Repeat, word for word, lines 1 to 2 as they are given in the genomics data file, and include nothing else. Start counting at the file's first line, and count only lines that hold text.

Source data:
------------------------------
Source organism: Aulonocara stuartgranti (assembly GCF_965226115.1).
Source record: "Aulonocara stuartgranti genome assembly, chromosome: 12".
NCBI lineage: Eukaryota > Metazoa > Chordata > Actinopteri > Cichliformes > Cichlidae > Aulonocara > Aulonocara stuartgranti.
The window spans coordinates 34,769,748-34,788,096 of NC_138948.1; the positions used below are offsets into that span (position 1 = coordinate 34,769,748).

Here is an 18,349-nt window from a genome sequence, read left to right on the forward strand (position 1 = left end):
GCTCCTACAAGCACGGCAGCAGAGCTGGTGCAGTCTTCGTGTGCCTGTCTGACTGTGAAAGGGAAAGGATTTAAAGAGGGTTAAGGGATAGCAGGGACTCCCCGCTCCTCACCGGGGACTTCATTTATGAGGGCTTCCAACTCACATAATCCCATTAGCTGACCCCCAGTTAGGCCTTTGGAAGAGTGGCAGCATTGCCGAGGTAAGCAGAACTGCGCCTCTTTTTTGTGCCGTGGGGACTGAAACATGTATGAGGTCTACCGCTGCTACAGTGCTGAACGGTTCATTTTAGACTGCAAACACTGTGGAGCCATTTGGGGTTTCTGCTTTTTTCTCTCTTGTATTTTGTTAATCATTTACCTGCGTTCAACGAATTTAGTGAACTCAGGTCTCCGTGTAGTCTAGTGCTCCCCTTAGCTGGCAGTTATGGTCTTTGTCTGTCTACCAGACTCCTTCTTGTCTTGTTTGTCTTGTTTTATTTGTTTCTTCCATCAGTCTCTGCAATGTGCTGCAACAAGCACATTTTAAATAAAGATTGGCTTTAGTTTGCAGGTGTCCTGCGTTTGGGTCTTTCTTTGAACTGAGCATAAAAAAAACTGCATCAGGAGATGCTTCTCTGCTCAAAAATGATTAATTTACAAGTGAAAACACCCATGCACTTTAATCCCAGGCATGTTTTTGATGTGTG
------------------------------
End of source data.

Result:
Source organism: Aulonocara stuartgranti (assembly GCF_965226115.1).
Source record: "Aulonocara stuartgranti genome assembly, chromosome: 12".